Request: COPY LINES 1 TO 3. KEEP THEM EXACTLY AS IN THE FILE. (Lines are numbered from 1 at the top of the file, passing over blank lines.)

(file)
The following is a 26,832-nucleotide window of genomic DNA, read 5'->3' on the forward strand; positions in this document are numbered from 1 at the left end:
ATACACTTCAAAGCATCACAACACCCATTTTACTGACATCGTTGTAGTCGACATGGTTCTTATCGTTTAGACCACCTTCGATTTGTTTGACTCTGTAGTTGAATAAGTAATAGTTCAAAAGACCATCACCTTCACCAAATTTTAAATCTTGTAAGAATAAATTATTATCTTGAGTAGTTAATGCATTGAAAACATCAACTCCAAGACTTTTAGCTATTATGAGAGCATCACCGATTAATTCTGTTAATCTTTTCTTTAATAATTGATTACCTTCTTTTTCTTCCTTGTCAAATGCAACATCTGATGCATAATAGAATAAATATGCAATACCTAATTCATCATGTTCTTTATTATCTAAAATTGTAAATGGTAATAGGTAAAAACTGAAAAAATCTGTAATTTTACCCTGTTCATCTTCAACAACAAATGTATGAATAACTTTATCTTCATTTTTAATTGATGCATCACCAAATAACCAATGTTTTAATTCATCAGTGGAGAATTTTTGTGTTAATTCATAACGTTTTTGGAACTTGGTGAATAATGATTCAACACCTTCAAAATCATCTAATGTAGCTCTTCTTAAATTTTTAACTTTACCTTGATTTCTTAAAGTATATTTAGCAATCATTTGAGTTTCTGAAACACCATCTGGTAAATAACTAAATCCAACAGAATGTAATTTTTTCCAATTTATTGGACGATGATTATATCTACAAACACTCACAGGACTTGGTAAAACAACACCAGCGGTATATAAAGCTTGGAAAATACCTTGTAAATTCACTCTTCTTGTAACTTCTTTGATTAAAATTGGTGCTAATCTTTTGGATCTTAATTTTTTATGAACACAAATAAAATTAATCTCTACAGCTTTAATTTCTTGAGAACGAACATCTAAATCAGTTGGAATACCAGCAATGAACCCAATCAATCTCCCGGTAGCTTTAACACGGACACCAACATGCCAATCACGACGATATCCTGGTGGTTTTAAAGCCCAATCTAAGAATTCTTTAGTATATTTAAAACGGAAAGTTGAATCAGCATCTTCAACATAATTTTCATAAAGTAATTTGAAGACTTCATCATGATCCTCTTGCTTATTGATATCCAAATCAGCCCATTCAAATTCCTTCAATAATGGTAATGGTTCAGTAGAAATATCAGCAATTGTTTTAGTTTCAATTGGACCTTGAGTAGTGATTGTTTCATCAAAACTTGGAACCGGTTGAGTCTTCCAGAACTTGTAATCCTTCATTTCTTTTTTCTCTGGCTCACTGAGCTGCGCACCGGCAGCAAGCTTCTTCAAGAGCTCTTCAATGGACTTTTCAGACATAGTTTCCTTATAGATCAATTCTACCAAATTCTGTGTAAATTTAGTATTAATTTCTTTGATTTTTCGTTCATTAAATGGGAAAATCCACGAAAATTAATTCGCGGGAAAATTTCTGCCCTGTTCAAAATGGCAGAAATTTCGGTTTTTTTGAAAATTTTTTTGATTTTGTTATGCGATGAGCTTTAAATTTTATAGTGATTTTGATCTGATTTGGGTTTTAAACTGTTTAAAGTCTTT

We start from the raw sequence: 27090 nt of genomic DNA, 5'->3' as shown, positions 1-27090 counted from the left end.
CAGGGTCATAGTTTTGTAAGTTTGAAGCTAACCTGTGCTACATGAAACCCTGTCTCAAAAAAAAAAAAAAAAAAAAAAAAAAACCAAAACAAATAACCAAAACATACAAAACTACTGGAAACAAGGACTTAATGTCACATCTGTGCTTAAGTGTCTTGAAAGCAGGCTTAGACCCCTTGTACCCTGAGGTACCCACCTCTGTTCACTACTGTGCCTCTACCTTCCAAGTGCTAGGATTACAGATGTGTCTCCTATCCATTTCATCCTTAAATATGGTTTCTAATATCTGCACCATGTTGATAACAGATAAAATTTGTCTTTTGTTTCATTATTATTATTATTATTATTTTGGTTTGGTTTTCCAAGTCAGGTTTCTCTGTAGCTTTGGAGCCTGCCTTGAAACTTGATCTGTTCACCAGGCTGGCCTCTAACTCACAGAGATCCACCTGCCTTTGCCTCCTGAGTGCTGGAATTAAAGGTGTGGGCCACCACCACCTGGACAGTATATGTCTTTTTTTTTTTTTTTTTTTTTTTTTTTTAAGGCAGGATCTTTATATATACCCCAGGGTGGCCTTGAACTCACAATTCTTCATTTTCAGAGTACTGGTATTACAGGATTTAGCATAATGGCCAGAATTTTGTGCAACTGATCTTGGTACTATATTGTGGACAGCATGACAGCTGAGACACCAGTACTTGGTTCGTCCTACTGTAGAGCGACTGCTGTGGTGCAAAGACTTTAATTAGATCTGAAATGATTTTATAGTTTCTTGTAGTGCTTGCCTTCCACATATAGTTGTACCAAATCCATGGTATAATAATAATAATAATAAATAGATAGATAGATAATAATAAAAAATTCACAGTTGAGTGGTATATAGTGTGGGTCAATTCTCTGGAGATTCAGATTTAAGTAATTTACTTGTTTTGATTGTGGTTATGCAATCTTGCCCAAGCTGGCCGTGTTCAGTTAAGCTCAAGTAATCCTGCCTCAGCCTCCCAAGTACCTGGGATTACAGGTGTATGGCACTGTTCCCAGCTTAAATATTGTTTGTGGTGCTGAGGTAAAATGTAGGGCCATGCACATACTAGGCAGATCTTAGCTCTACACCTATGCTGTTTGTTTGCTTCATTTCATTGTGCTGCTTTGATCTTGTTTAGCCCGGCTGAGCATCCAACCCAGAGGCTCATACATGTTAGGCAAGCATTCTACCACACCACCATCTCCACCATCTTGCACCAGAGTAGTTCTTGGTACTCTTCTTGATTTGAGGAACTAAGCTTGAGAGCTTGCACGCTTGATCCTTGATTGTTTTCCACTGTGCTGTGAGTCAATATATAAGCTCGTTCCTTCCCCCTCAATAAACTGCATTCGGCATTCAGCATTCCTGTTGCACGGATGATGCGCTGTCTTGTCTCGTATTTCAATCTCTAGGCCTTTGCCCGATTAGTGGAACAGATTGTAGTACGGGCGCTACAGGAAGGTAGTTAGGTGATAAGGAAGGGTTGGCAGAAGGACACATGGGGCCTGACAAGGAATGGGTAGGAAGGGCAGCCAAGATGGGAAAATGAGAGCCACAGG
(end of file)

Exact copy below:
The following is a 26,832-nucleotide window of genomic DNA, read 5'->3' on the forward strand; positions in this document are numbered from 1 at the left end:
ATACACTTCAAAGCATCACAACACCCATTTTACTGACATCGTTGTAGTCGACATGGTTCTTATCGTTTAGACCACCTTCGATTTGTTTGACTCTGTAGTTGAATAAGTAATAGTTCAAAAGACCATCACCTTCACCAAATTTTAAATCTTGTAAGAATAAATTATTATCTTGAGTAGTTAATGCATTGAAAACATCAACTCCAAGACTTTTAGCTATTATGAGAGCATCACCGATTAATTCTGTTAATCTTTTCTTTAATAATTGATTACCTTCTTTTTCTTCCTTGTCAAATGCAACATCTGATGCATAATAGAATAAATATGCAATACCTAATTCATCATGTTCTTTATTATCTAAAATTGTAAATGGTAATAGGTAAAAACTGAAAAAATCTGTAATTTTACCCTGTTCATCTTCAACAACAAATGTATGAATAACTTTATCTTCATTTTTAATTGATGCATCACCAAATAACCAATGTTTTAATTCATCAGTGGAGAATTTTTGTGTTAATTCATAACGTTTTTGGAACTTGGTGAATAATGATTCAACACCTTCAAAATCATCTAATGTAGCTCTTCTTAAATTTTTAACTTTACCTTGATTTCTTAAAGTATATTTAGCAATCATTTGAGTTTCTGAAACACCATCTGGTAAATAACTAAATCCAACAGAATGTAATTTTTTCCAATTTATTGGACGATGATTATATCTACAAACACTCACAGGACTTGGTAAAACAACACCAGCGGTATATAAAGCTTGGAAAATACCTTGTAAATTCACTCTTCTTGTAACTTCTTTGATTAAAATTGGTGCTAATCTTTTGGATCTTAATTTTTTATGAACACAAATAAAATTAATCTCTACAGCTTTAATTTCTTGAGAACGAACATCTAAATCAGTTGGAATACCAGCAATGAACCCAATCAATCTCCCGGTAGCTTTAACACGGACACCAACATGCCAATCACGACGATATCCTGGTGGTTTTAAAGCCCAATCTAAGAATTCTTTAGTATATTTAAAACGGAAAGTTGAATCAGCATCTTCAACATAATTTTCATAAAGTAATTTGAAGACTTCATCATGATCCTCTTGCTTATTGATATCCAAATCAGCCCATTCAAATTCCTTCAATAATGGTAATGGTTCAGTAGAAATATCAGCAATTGTTTTAGTTTCAATTGGACCTTGAGTAGTGATTGTTTCATCAAAACTTGGAACCGGTTGAGTCTTCCAGAACTTGTAATCCTTCATTTCTTTTTTCTCTGGCTCACTGAGCTGCGCACCGGCAGCAAGCTTCTTCAAGAGCTCTTCAATGGACTTTTCAGACATAGTTTCCTTATAGATCAATTCTACCAAATTCTGTGTAAATTTAGTATTAATTTCTTTGATTTTTCGTTCATTAAATGGGAAAATCCACGAAAATTAATTCGCGGGAAAATTTCTGCCCTGTTCAAAATGGCAGAAATTTCGGTTTTTTTGAAAATTTTTTTGATTTTGTTATGCGATGAGCTTTAAATTTTATAGTGATTTTGATCTGATTTGGGTTTTAAACTGTTTAAAGTCTTT

We start from the raw sequence: 27090 nt of genomic DNA, 5'->3' as shown, positions 1-27090 counted from the left end.